4. Curing the concrete follows immediately. Rapid hardening process is usually applied to hasten the curing of the concrete. The process permits early stripping and reuse of the forms.

    One method of curing entails the use of steam at controlled temperature and moisture.

  5. To determine if the curing is completed, concrete samples are tested for the desired strength.

Stripping follows and the stripped off precast material is conveyed to storage.

The size of the crew and working space depends upon the organizational method of production. Of the methods the production line method and the stand method are the more popular.

In the highly mechanized production line method the element is moved through a series of positions for production while in the stand method, the element is stationary. The crew, equipment and appliances are moved from one element to the other.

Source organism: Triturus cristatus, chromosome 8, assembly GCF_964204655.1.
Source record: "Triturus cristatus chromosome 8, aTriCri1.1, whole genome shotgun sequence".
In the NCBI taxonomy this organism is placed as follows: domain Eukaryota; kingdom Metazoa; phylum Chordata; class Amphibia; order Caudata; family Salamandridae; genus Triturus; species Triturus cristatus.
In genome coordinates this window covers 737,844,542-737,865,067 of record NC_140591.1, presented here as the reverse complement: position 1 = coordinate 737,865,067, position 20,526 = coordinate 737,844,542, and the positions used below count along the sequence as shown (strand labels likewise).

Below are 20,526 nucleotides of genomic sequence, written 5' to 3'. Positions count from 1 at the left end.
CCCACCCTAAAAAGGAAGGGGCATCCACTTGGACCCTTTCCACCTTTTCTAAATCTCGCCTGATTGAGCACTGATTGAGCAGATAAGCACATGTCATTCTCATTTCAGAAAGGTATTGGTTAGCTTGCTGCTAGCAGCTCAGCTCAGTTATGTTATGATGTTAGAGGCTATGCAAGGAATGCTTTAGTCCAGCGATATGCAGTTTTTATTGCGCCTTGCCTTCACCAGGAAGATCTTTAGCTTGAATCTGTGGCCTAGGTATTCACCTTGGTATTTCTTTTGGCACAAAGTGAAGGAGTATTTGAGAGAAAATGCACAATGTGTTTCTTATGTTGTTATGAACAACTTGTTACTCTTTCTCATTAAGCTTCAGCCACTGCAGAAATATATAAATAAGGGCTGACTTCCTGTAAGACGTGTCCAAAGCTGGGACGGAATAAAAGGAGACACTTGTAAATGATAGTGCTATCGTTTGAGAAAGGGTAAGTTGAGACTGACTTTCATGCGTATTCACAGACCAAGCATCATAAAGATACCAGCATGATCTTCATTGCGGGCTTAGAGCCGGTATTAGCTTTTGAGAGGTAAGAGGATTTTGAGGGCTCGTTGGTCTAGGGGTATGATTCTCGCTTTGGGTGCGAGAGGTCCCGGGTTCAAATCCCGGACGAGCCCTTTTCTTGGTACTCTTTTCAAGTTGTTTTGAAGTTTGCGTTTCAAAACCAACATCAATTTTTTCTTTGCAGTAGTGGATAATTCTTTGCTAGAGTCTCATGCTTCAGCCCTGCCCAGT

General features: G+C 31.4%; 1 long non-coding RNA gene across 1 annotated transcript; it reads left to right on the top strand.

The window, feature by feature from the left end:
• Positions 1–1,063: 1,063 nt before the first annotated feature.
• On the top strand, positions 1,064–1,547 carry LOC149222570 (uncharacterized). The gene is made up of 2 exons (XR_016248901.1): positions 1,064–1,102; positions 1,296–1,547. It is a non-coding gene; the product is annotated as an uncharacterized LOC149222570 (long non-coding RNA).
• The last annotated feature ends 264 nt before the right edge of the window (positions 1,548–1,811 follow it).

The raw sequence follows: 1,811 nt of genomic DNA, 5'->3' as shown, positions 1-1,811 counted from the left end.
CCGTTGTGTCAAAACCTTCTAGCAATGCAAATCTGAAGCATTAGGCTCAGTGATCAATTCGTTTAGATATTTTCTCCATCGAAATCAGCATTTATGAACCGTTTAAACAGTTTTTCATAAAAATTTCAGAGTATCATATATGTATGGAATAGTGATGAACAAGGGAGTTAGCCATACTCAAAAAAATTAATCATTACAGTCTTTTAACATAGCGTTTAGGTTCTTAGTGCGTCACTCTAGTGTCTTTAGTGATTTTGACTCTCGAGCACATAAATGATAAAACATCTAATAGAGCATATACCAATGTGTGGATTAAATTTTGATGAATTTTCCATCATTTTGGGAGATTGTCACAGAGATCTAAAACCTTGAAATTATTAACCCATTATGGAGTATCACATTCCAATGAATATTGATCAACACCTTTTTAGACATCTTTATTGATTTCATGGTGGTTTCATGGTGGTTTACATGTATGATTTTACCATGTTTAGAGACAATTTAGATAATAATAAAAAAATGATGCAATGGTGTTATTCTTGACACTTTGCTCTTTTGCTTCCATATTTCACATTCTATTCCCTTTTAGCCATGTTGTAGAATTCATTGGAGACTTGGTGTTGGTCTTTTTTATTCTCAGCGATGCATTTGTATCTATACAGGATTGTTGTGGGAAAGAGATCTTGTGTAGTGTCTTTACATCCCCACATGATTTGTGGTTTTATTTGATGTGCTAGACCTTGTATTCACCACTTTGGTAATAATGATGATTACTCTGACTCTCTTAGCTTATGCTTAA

2.2 Storage

Storage is another aspect of fabrication that has to be considered.

The storage area should present good working conditions and safe storage of the present components. The storage yard has to be levelled, compacted and provided with adequate surface water drainage. A loop pad for automobiles is laid out on the yard.

Articles stored are located as near as possible to the road. Passages are provided between stacks. Similar components are stored in one stack as this would eliminate future rearrangement of the components. The stored materials are marked and every stack is properly tagged.

If necessary enough components are stacked in reserve to ensure supply for continuous erection.